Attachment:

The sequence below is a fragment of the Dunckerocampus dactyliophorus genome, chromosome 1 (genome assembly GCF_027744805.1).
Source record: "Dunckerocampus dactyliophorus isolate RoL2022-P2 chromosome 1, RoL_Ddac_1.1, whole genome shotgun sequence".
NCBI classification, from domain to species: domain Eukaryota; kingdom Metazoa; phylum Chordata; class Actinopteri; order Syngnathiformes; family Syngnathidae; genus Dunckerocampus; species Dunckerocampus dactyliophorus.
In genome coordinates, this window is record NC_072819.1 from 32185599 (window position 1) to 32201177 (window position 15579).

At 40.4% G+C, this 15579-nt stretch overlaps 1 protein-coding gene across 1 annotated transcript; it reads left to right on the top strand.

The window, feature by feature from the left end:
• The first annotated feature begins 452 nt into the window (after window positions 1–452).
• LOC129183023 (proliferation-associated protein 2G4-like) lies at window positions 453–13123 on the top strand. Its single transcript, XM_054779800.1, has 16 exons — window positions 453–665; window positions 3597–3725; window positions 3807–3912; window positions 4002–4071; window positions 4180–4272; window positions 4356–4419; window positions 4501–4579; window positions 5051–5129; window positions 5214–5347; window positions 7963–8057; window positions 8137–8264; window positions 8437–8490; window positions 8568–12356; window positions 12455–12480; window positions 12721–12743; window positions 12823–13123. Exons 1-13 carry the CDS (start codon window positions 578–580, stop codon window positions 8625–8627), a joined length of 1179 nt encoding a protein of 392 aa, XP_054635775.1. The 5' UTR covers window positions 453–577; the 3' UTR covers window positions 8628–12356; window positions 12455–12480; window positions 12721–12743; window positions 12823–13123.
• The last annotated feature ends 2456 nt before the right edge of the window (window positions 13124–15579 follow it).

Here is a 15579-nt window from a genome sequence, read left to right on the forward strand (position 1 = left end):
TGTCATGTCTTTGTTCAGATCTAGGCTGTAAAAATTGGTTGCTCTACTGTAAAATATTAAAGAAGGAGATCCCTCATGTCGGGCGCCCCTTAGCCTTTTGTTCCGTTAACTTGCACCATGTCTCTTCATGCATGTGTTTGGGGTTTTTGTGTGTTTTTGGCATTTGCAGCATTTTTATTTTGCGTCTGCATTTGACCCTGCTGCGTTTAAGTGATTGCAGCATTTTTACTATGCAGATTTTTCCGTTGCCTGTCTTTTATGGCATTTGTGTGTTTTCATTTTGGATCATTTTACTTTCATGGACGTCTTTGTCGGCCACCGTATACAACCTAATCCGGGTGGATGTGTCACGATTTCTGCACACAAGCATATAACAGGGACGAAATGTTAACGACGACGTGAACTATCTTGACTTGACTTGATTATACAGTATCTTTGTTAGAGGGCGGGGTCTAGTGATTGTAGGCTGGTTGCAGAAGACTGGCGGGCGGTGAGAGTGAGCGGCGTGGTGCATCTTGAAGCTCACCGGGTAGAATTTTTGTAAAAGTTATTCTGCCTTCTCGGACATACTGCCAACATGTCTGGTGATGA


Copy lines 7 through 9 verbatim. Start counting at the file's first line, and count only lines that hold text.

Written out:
• The first annotated feature begins 452 nt into the window (after window positions 1–452).
• LOC129183023 (proliferation-associated protein 2G4-like) lies at window positions 453–13123 on the top strand. Its single transcript, XM_054779800.1, has 16 exons — window positions 453–665; window positions 3597–3725; window positions 3807–3912; window positions 4002–4071; window positions 4180–4272; window positions 4356–4419; window positions 4501–4579; window positions 5051–5129; window positions 5214–5347; window positions 7963–8057; window positions 8137–8264; window positions 8437–8490; window positions 8568–12356; window positions 12455–12480; window positions 12721–12743; window positions 12823–13123. Exons 1-13 carry the CDS (start codon window positions 578–580, stop codon window positions 8625–8627), a joined length of 1179 nt encoding a protein of 392 aa, XP_054635775.1. The 5' UTR covers window positions 453–577; the 3' UTR covers window positions 8628–12356; window positions 12455–12480; window positions 12721–12743; window positions 12823–13123.
• The last annotated feature ends 2456 nt before the right edge of the window (window positions 13124–15579 follow it).